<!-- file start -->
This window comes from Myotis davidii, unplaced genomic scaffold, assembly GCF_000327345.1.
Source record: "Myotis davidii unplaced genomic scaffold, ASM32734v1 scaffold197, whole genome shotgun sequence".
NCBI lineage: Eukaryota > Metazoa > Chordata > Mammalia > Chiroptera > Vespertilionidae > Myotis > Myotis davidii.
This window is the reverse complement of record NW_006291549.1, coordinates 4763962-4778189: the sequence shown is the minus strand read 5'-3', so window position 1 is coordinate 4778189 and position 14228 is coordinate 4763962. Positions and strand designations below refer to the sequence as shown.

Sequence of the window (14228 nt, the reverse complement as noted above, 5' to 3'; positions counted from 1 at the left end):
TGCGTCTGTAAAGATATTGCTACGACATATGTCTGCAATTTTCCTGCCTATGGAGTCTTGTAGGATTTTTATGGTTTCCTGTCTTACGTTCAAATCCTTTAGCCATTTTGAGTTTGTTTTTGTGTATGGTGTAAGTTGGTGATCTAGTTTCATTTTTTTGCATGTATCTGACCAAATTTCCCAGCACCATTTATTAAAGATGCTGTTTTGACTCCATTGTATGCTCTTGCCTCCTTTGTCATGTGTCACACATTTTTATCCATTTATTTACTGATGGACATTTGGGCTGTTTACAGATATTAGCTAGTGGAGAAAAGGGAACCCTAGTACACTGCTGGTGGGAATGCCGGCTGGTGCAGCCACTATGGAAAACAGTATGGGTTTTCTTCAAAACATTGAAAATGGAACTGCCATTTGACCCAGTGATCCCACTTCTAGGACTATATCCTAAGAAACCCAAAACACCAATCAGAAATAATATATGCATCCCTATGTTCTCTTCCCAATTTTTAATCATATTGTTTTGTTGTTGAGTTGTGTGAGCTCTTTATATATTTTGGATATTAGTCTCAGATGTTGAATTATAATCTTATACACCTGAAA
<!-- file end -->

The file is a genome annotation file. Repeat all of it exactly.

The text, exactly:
This window comes from Myotis davidii, unplaced genomic scaffold, assembly GCF_000327345.1.
Source record: "Myotis davidii unplaced genomic scaffold, ASM32734v1 scaffold197, whole genome shotgun sequence".
NCBI lineage: Eukaryota > Metazoa > Chordata > Mammalia > Chiroptera > Vespertilionidae > Myotis > Myotis davidii.
This window is the reverse complement of record NW_006291549.1, coordinates 4763962-4778189: the sequence shown is the minus strand read 5'-3', so window position 1 is coordinate 4778189 and position 14228 is coordinate 4763962. Positions and strand designations below refer to the sequence as shown.

Sequence of the window (14228 nt, the reverse complement as noted above, 5' to 3'; positions counted from 1 at the left end):
TGCGTCTGTAAAGATATTGCTACGACATATGTCTGCAATTTTCCTGCCTATGGAGTCTTGTAGGATTTTTATGGTTTCCTGTCTTACGTTCAAATCCTTTAGCCATTTTGAGTTTGTTTTTGTGTATGGTGTAAGTTGGTGATCTAGTTTCATTTTTTTGCATGTATCTGACCAAATTTCCCAGCACCATTTATTAAAGATGCTGTTTTGACTCCATTGTATGCTCTTGCCTCCTTTGTCATGTGTCACACATTTTTATCCATTTATTTACTGATGGACATTTGGGCTGTTTACAGATATTAGCTAGTGGAGAAAAGGGAACCCTAGTACACTGCTGGTGGGAATGCCGGCTGGTGCAGCCACTATGGAAAACAGTATGGGTTTTCTTCAAAACATTGAAAATGGAACTGCCATTTGACCCAGTGATCCCACTTCTAGGACTATATCCTAAGAAACCCAAAACACCAATCAGAAATAATATATGCATCCCTATGTTCTCTTCCCAATTTTTAATCATATTGTTTTGTTGTTGAGTTGTGTGAGCTCTTTATATATTTTGGATATTAGTCTCAGATGTTGAATTATAATCTTATACACCTGAAA